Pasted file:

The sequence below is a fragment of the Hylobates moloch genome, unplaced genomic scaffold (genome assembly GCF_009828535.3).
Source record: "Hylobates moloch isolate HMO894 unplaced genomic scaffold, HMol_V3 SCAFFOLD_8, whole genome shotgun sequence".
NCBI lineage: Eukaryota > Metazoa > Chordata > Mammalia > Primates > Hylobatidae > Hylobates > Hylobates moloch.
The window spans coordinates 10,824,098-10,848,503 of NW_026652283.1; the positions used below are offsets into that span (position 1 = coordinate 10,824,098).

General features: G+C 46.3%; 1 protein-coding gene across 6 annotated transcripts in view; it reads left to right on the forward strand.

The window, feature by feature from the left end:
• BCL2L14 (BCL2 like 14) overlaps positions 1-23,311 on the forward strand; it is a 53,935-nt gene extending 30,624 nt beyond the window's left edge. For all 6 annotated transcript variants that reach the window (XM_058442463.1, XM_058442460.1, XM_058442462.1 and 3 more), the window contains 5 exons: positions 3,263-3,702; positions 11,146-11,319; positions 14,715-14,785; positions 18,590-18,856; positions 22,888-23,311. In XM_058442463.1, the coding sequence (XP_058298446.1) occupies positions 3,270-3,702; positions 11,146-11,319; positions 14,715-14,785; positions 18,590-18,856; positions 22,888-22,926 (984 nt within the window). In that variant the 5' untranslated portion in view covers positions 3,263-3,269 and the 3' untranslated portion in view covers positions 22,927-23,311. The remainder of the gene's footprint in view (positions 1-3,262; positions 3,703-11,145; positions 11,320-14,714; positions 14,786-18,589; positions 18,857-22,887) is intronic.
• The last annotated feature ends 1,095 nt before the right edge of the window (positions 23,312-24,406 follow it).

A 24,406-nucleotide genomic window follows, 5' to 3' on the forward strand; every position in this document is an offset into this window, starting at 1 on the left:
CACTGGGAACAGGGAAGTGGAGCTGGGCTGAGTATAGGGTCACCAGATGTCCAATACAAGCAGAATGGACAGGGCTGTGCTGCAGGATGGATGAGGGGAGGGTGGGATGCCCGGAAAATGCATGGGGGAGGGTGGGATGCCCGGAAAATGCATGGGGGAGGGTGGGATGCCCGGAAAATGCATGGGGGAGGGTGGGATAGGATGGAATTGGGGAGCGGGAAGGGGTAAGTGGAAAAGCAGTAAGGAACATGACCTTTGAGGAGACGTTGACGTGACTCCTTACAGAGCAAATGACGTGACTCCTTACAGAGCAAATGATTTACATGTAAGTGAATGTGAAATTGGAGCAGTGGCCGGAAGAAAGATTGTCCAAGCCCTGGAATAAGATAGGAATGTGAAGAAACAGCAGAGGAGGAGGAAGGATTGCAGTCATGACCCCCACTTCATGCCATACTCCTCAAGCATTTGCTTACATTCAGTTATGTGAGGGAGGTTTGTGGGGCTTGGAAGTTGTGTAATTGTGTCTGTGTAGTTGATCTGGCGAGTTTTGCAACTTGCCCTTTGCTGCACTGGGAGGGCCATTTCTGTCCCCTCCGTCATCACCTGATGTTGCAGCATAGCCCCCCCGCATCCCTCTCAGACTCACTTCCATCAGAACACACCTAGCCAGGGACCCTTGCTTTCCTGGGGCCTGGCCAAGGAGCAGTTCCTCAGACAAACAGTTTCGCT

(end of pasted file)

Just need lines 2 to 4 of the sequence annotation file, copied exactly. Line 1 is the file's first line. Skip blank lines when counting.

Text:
Source record: "Hylobates moloch isolate HMO894 unplaced genomic scaffold, HMol_V3 SCAFFOLD_8, whole genome shotgun sequence".
NCBI lineage: Eukaryota > Metazoa > Chordata > Mammalia > Primates > Hylobatidae > Hylobates > Hylobates moloch.
The window spans coordinates 10,824,098-10,848,503 of NW_026652283.1; the positions used below are offsets into that span (position 1 = coordinate 10,824,098).